“Driving the electric truck is smooth, quiet and it doesn’t shift, so it’s smooth from the take off,” Marty said. “The only noise you hear is the little whine from the motors, the tires rolling down the road and your radio. You kind of get used to it after a while and have to get back in the diesel to really notice the difference again.” 

The benefits of going electric

When asked which truck he would prefer to drive in the future, Marty said he thinks he would pick the electric semi-truck.  

“You’re helping the environment and the electric is definitely smoother and quicker,” Marty said. “Driving on the highway, there isn’t a huge difference aside from the noise, but when you pull up a hill I think the electric is as good or better than diesel.”    

Marty’s thoughts on the future of truck driving

The electric truck may be a little different from what drivers are used to, but Marty said it’s an important step toward making the transportation industry more sustainable.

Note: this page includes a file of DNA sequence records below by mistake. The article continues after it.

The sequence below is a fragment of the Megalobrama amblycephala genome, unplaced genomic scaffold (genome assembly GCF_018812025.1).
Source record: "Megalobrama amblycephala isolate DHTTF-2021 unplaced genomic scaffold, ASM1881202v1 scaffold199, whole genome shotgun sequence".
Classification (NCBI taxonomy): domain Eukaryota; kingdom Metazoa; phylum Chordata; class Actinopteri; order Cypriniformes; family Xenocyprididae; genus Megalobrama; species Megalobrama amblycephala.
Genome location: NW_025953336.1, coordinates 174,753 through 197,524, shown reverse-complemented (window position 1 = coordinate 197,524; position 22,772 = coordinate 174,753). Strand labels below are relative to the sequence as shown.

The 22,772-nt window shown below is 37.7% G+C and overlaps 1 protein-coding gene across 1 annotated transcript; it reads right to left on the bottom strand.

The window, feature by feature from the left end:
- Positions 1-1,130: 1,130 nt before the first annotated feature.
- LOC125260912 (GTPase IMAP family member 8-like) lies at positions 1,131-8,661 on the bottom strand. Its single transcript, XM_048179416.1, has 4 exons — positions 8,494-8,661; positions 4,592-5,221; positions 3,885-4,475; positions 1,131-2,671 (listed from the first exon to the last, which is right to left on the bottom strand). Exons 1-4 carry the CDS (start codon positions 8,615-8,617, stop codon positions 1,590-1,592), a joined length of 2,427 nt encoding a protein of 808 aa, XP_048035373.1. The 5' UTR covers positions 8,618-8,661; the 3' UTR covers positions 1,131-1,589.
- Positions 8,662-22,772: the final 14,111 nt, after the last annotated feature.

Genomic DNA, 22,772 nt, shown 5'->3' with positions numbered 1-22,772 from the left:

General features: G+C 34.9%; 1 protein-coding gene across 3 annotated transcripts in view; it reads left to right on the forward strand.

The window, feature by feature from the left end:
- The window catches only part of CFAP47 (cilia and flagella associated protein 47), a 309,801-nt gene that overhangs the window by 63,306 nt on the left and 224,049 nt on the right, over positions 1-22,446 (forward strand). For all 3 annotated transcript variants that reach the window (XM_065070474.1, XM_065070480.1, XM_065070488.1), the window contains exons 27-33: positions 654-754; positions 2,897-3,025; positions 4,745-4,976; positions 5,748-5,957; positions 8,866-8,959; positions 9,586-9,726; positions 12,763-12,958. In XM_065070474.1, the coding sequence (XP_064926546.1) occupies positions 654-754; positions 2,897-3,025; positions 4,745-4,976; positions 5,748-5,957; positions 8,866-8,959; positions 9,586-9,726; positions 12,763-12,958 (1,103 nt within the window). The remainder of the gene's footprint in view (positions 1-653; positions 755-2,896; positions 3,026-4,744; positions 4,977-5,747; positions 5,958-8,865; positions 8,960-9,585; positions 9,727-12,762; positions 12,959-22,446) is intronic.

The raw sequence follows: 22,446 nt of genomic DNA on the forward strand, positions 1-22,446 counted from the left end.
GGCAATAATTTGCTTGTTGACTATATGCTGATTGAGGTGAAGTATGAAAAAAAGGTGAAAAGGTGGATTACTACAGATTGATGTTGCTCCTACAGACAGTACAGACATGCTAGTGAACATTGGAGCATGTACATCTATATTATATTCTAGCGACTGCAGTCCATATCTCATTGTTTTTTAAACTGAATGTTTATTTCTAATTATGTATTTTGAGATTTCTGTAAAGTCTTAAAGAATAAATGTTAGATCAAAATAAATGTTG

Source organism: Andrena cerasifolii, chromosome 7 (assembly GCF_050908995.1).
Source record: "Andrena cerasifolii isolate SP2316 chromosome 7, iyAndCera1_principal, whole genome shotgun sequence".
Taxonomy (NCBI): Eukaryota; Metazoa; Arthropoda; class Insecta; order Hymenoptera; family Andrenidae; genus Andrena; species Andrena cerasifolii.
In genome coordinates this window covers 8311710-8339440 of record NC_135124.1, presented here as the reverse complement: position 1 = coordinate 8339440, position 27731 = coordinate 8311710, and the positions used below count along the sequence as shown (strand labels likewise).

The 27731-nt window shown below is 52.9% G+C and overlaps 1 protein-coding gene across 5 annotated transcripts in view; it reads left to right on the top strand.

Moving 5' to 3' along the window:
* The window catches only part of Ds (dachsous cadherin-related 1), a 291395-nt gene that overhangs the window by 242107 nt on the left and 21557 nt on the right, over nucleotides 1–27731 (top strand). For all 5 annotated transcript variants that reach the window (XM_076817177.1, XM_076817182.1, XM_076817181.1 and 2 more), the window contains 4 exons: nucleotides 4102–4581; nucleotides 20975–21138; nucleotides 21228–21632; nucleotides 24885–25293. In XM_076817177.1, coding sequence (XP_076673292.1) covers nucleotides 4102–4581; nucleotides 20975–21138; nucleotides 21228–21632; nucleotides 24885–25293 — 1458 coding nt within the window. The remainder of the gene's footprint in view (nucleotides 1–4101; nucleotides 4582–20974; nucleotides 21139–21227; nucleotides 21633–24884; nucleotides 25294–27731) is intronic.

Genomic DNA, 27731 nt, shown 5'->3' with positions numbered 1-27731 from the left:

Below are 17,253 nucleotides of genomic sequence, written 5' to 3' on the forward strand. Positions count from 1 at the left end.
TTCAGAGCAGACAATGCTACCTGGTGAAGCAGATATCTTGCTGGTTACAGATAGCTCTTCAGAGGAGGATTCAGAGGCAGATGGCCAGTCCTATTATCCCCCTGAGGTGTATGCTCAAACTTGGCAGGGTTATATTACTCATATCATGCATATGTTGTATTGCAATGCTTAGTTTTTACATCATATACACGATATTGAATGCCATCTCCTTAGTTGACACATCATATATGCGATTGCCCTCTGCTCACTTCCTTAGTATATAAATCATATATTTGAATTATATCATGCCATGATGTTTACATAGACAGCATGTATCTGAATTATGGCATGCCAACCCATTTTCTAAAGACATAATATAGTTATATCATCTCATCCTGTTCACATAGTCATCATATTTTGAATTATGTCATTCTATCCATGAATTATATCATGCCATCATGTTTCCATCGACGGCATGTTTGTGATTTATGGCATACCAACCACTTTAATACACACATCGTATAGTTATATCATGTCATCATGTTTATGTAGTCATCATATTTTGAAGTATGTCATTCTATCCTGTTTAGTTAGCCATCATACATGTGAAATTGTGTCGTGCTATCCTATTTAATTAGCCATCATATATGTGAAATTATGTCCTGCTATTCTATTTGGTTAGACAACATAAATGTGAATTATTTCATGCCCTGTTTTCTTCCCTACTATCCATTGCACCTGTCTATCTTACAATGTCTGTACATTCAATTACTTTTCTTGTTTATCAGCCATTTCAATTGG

“It’s just another step like we’ve made for diesel trucks,” Marty said. “When I started at Schneider, I was driving a 10-speed truck and transmission and about 4 months in, I got a truck with automated transmission. It’s an improvement.”  

Why innovation is important

One of Schneider’s core values is excellence, a value and goal that constantly drives innovation within the company. Marty said this dedication to innovation is one of his favorite things about Schneider.